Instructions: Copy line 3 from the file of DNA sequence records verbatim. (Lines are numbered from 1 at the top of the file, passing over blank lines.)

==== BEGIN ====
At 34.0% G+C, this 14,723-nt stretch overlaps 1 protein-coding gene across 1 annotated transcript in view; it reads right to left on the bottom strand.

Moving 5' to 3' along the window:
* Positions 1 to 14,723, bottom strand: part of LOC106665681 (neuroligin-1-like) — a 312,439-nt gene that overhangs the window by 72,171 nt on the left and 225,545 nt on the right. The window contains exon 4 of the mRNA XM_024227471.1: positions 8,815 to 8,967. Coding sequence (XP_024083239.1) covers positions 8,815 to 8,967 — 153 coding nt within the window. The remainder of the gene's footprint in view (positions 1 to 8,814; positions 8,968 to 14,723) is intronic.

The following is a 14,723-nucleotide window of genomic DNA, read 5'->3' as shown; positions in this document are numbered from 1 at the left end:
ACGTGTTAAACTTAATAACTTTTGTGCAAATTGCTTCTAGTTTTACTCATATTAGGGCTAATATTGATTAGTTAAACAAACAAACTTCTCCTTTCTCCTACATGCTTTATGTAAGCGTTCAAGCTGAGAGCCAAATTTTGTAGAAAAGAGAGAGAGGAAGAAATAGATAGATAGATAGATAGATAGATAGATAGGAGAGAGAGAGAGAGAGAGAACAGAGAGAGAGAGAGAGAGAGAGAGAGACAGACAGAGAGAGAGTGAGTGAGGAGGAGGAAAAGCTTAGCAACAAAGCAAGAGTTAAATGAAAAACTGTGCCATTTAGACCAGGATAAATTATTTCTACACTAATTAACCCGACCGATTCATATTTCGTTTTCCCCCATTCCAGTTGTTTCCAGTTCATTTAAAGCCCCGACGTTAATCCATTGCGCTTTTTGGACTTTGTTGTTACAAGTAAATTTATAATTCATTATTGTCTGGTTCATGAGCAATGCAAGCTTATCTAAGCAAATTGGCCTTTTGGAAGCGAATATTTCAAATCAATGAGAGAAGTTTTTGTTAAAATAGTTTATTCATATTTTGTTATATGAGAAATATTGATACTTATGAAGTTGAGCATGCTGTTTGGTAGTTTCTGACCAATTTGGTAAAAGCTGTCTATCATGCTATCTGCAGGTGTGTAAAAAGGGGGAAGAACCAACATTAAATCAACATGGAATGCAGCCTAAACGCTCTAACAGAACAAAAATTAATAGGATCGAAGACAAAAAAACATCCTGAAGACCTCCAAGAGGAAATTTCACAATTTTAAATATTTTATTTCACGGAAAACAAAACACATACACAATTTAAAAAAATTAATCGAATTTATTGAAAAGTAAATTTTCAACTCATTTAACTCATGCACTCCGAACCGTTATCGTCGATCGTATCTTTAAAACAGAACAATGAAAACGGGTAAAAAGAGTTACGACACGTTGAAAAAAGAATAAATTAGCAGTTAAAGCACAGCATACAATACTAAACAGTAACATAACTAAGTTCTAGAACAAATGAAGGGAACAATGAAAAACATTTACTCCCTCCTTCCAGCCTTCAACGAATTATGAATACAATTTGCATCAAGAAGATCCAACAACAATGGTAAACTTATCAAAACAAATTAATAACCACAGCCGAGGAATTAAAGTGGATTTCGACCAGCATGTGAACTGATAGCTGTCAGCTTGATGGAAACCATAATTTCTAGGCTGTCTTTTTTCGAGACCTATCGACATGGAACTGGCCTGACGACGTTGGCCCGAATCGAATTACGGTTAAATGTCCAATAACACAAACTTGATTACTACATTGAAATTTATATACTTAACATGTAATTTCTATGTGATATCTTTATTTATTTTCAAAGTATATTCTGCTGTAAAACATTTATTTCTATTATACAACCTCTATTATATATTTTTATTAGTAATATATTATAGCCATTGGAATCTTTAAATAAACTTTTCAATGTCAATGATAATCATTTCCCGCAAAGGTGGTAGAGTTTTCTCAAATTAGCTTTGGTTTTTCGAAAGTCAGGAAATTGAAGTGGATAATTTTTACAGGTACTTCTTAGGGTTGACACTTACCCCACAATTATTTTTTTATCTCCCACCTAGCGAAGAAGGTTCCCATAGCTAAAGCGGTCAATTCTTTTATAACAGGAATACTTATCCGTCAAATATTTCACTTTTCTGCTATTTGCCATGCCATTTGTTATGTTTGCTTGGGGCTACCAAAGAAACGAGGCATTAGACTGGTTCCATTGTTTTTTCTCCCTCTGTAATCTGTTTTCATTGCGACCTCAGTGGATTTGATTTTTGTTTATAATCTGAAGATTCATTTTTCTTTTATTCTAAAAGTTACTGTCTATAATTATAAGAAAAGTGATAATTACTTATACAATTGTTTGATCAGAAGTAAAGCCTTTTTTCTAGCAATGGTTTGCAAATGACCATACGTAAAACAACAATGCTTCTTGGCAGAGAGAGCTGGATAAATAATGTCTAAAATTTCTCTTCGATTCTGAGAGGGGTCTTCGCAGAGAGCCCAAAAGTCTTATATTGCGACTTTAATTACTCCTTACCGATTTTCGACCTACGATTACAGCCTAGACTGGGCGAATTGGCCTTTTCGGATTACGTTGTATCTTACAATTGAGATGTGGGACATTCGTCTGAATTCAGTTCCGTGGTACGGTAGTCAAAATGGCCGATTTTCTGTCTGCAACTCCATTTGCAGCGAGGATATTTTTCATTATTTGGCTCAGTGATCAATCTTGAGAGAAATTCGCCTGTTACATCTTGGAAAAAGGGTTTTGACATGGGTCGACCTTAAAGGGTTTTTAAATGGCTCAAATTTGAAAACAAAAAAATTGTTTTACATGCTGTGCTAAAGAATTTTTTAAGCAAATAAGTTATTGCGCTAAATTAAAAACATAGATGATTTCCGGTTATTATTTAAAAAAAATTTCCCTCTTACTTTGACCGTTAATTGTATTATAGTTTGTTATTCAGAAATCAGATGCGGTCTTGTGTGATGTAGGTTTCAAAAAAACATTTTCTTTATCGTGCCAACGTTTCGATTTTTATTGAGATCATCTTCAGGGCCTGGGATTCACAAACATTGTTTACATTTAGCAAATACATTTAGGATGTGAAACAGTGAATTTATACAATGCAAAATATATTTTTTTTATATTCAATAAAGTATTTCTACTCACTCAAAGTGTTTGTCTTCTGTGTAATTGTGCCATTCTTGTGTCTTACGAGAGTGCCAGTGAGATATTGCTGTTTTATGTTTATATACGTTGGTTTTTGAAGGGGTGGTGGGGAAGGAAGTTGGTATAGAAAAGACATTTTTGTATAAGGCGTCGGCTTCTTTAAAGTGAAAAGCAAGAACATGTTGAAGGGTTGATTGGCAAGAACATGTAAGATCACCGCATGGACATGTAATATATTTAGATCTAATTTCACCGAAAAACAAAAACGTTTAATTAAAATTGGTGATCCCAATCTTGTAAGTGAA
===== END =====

* Positions 1 to 14,723, bottom strand: part of LOC106665681 (neuroligin-1-like) — a 312,439-nt gene that overhangs the window by 72,171 nt on the left and 225,545 nt on the right. The window contains exon 4 of the mRNA XM_024227471.1: positions 8,815 to 8,967. Coding sequence (XP_024083239.1) covers positions 8,815 to 8,967 — 153 coding nt within the window. The remainder of the gene's footprint in view (positions 1 to 8,814; positions 8,968 to 14,723) is intronic.